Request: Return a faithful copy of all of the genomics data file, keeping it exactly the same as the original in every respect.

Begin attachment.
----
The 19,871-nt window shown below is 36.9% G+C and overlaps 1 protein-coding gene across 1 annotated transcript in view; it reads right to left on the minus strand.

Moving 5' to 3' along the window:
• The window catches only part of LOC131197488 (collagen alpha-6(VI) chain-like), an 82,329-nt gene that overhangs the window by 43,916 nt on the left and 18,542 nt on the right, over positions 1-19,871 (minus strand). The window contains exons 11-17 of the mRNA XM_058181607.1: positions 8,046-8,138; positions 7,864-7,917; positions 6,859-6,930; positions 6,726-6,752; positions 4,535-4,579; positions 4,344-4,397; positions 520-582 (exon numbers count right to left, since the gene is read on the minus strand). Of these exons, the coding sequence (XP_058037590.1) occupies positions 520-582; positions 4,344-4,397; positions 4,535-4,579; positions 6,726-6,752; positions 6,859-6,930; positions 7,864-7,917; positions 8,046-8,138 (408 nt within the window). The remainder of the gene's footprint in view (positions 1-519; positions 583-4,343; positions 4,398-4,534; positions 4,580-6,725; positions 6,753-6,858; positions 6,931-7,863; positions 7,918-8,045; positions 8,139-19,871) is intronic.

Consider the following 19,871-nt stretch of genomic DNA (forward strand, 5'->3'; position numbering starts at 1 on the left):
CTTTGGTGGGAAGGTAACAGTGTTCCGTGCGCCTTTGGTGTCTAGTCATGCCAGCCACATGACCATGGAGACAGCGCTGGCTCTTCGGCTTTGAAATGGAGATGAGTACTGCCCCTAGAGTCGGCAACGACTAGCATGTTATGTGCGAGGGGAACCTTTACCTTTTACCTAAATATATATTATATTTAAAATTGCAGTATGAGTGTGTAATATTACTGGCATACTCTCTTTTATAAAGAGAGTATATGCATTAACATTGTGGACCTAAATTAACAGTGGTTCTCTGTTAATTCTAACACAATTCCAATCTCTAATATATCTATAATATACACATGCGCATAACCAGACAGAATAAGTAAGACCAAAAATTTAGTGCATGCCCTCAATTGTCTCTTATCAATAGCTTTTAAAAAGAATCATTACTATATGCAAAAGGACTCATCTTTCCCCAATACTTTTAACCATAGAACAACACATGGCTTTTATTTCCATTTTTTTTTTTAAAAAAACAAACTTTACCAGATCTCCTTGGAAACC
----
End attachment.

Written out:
The 19,871-nt window shown below is 36.9% G+C and overlaps 1 protein-coding gene across 1 annotated transcript in view; it reads right to left on the minus strand.

Moving 5' to 3' along the window:
• The window catches only part of LOC131197488 (collagen alpha-6(VI) chain-like), an 82,329-nt gene that overhangs the window by 43,916 nt on the left and 18,542 nt on the right, over positions 1-19,871 (minus strand). The window contains exons 11-17 of the mRNA XM_058181607.1: positions 8,046-8,138; positions 7,864-7,917; positions 6,859-6,930; positions 6,726-6,752; positions 4,535-4,579; positions 4,344-4,397; positions 520-582 (exon numbers count right to left, since the gene is read on the minus strand). Of these exons, the coding sequence (XP_058037590.1) occupies positions 520-582; positions 4,344-4,397; positions 4,535-4,579; positions 6,726-6,752; positions 6,859-6,930; positions 7,864-7,917; positions 8,046-8,138 (408 nt within the window). The remainder of the gene's footprint in view (positions 1-519; positions 583-4,343; positions 4,398-4,534; positions 4,580-6,725; positions 6,753-6,858; positions 6,931-7,863; positions 7,918-8,045; positions 8,139-19,871) is intronic.

Consider the following 19,871-nt stretch of genomic DNA (forward strand, 5'->3'; position numbering starts at 1 on the left):
CTTTGGTGGGAAGGTAACAGTGTTCCGTGCGCCTTTGGTGTCTAGTCATGCCAGCCACATGACCATGGAGACAGCGCTGGCTCTTCGGCTTTGAAATGGAGATGAGTACTGCCCCTAGAGTCGGCAACGACTAGCATGTTATGTGCGAGGGGAACCTTTACCTTTTACCTAAATATATATTATATTTAAAATTGCAGTATGAGTGTGTAATATTACTGGCATACTCTCTTTTATAAAGAGAGTATATGCATTAACATTGTGGACCTAAATTAACAGTGGTTCTCTGTTAATTCTAACACAATTCCAATCTCTAATATATCTATAATATACACATGCGCATAACCAGACAGAATAAGTAAGACCAAAAATTTAGTGCATGCCCTCAATTGTCTCTTATCAATAGCTTTTAAAAAGAATCATTACTATATGCAAAAGGACTCATCTTTCCCCAATACTTTTAACCATAGAACAACACATGGCTTTTATTTCCATTTTTTTTTTTAAAAAAACAAACTTTACCAGATCTCCTTGGAAACC